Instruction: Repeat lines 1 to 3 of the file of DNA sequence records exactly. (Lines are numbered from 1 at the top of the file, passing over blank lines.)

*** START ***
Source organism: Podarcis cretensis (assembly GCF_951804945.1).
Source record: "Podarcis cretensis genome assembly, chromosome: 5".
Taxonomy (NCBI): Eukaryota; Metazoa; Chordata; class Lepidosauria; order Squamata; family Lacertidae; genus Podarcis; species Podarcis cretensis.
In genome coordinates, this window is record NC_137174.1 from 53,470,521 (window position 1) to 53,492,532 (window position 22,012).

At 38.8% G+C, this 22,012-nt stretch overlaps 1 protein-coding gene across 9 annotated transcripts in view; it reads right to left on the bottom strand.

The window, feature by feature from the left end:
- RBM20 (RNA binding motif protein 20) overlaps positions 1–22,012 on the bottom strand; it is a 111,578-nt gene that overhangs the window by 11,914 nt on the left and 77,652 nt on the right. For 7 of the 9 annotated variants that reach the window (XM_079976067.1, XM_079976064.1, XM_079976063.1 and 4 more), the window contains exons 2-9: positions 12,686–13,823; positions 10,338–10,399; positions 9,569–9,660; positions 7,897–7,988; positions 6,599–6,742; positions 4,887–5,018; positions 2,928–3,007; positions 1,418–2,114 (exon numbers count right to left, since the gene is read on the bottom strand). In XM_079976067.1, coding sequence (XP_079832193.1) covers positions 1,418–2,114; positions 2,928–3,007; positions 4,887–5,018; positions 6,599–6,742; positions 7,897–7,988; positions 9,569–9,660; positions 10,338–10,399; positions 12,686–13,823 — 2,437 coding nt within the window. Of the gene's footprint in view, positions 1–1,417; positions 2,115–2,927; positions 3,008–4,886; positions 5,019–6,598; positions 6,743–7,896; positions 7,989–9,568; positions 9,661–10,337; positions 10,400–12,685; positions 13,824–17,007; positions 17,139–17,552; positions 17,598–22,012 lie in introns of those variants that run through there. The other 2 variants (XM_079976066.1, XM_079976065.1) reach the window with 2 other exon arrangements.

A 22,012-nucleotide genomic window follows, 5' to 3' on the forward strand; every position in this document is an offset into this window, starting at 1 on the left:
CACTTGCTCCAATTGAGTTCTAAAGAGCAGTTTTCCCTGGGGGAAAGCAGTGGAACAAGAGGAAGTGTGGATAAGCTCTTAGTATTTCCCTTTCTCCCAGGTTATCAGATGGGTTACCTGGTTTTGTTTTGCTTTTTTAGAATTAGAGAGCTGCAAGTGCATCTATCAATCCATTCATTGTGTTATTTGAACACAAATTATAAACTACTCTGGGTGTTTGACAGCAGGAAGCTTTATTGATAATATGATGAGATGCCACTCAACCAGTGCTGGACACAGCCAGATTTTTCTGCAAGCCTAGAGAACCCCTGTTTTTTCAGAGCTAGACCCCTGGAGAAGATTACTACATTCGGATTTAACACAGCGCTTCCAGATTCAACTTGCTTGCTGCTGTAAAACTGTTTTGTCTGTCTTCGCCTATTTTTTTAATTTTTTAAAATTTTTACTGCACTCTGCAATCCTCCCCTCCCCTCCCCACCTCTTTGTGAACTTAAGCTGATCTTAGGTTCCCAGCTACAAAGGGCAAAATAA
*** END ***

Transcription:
Source organism: Podarcis cretensis (assembly GCF_951804945.1).
Source record: "Podarcis cretensis genome assembly, chromosome: 5".
Taxonomy (NCBI): Eukaryota; Metazoa; Chordata; class Lepidosauria; order Squamata; family Lacertidae; genus Podarcis; species Podarcis cretensis.